Ric O’Barry, who once trained dolphins for the TV series Flipper, was detained last Monday at Tokyo’s Narita airport. The official reason is he tried to enter Japan as a tourist without actually being a tourist. O'Barry ended up on a blacklist because he's a dolphin lover and is very vocal about it. The Japanese government doesn't like him, because every year they allow, in the fishing village of Taiji, hundreds of dolphins to be rounded up into a cove and speared and bludgeoned to death for profit by a small group of fishermen.
In the 1960s, the now 76-year-old O'Barry worked for Miami Seaquarium, where he captured and trained dolphins, but when the dolphin who played Flipper died in his arms, he had a change of heart. That's when he decided to found the Dolphin Project, which he dedicated to freeing dolphins in captivity and educating the public on the conditions they are held in.
The annual dolphin killings have become an international embarrassment for Japan, especially since O'Barry starred in the 2010 Oscar-winning documentary The Cove. Since then, the activist has been temporarily detained each year he’s entered Japan to monitor the dolphin hunt, but this is the first time he's been refused entry. Japanese authorities are accusing him of being affiliated with Sea Shepherd, an activist group that interrupts the efforts of Japanese whalers at sea, a charge O'Barry denies.
My research shows that O'Barry is eligible to enter Japan as a “temporary visitor” under a visa waiver program instituted in 2014 stipulating that Americans (among others) are allowed to enter Japan “when their visits are tourism, commerce, conferences, visiting relatives/ acquaintances, etc.” Under this rule, foreign nationals engaging in paid activities need a special visa, but Japanese officials have no evidence that O'Barry is getting paid within Japan (or from anywhere else, for that matter) for his trip. The more likely scenario is he’s become an irritant to the government, which then cooked up a pretext for his exclusion.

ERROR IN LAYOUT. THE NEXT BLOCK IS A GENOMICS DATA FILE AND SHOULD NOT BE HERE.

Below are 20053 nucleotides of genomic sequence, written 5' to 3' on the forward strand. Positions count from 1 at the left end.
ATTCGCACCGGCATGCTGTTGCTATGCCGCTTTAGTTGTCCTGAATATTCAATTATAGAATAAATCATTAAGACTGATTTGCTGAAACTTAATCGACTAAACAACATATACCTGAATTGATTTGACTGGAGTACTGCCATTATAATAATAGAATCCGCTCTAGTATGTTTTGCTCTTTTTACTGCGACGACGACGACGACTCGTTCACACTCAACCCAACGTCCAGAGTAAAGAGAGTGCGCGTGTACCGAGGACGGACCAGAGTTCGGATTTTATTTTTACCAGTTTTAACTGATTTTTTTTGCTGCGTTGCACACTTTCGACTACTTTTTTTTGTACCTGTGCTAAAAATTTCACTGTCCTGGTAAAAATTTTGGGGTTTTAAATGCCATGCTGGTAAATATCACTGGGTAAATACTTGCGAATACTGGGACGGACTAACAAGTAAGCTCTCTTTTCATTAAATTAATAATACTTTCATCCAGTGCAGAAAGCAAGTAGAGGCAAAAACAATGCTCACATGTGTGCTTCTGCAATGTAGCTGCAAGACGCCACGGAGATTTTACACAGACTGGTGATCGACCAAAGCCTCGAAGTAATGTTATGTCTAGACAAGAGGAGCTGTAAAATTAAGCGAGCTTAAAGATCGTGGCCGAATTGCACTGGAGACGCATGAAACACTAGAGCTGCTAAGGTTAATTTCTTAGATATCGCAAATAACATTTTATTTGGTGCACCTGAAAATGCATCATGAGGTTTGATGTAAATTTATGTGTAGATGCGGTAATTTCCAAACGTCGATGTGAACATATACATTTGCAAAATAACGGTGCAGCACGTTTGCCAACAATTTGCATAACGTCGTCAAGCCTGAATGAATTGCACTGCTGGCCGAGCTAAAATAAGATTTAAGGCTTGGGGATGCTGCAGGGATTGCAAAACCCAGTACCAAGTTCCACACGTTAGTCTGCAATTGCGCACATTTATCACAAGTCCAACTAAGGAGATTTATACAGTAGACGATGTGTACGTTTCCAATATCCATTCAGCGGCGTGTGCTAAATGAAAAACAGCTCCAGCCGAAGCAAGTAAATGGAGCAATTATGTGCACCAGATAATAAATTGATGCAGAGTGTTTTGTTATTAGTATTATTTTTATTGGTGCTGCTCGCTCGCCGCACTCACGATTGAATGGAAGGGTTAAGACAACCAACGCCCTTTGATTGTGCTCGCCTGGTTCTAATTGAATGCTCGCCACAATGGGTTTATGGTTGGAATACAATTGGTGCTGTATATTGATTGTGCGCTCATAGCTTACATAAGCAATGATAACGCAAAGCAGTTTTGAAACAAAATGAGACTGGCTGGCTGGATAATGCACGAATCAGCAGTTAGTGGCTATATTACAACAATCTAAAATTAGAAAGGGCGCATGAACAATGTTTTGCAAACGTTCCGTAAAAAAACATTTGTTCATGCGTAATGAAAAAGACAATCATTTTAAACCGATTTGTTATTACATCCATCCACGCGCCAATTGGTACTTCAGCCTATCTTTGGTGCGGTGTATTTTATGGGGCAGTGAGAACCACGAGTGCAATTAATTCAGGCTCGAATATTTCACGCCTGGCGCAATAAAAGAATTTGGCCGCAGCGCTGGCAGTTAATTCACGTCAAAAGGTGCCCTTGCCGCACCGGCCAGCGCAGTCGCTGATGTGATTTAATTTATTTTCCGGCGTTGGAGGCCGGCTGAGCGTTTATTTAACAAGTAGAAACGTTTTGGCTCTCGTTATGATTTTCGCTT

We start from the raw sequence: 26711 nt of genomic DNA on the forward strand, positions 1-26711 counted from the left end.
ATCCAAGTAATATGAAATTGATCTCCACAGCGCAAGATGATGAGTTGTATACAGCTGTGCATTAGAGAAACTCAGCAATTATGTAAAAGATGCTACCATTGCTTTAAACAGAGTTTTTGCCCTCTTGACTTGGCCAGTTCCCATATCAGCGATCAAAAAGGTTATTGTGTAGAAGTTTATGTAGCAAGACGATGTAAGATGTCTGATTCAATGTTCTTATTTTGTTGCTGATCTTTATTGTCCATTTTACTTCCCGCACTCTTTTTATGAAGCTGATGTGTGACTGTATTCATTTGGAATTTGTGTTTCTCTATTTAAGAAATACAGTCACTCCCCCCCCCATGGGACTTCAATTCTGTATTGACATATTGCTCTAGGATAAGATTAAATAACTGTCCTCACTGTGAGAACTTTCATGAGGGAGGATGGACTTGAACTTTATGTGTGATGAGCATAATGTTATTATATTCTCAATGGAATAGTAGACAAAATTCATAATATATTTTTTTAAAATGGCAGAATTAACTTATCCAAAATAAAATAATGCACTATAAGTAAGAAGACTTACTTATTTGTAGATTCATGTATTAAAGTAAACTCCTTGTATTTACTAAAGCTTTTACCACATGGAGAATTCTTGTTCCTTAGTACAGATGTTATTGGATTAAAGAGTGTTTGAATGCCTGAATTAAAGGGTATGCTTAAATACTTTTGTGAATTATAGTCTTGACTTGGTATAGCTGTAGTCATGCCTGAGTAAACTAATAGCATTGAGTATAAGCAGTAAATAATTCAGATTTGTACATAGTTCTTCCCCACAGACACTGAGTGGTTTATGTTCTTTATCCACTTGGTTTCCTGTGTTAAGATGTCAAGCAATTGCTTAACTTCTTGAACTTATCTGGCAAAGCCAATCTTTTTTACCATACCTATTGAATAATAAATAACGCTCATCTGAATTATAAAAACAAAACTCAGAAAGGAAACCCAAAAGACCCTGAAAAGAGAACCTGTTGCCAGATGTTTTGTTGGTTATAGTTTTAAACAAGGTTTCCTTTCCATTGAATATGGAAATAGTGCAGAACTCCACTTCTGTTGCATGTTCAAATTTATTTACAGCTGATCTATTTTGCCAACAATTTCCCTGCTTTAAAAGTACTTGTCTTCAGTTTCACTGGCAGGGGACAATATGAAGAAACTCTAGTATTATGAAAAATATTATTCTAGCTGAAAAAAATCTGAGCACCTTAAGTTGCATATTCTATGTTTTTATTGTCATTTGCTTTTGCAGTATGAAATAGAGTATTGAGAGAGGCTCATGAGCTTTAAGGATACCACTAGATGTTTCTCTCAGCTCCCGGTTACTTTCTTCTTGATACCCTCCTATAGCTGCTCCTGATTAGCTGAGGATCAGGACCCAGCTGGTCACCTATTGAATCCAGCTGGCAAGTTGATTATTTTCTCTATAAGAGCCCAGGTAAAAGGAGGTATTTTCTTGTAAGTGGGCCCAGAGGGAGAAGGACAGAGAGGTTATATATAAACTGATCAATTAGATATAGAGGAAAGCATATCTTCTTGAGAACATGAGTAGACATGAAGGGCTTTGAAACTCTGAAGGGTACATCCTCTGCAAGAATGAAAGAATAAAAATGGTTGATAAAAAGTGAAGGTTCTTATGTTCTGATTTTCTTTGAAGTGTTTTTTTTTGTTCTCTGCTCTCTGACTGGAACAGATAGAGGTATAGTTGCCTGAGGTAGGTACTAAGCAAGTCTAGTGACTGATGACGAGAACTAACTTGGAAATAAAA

Japan could’ve taken another route and outlawed the Taiji bloodletting, but this is a country (along with only Norway and Iceland) that still allows whale hunting for “research.” The government has a track record of not bowing to international condemnation on what it chooses to remove from the oceans, and disingenuously calls what happens in the Taiji cove “a traditional activity,” though it didn't start until the 1950s. There's money involved, as a live dolphin can sell for as much as $154,000. A place that really does have such a tradition is the Solomon Islands, where O’Barry spent several months living and has been successful in getting people to change many of their centuries-old practices. In Japan, however, it's all about politics.
I lived in Japan for five years, and learned that you really want to minimize your contact with Japanese immigration personnel. Once, entering the country, I foolishly wrote “journalist” in the “profession” line of an immigration form, just as a lark—I was not a journalist. I was then taken into a room and grilled for about an hour. Asked to identify my “work,” I said it was “in progress,” figuring I might as well stick to my story and ride it out. It was a stupid mistake, but I was baffled that such an advanced nation would do that to me for writing “journalist” on a form. It felt more like North Korea than Japan.
Ric O'Barry’s attorney has said he’ll appeal the decision, but it’s unlikely he’ll win. O'Barry will then be banned from Japan for five years, and then can reapply for readmission, which is equally unlikely.
—Follow Chris Beck on Twitter: @SubBeck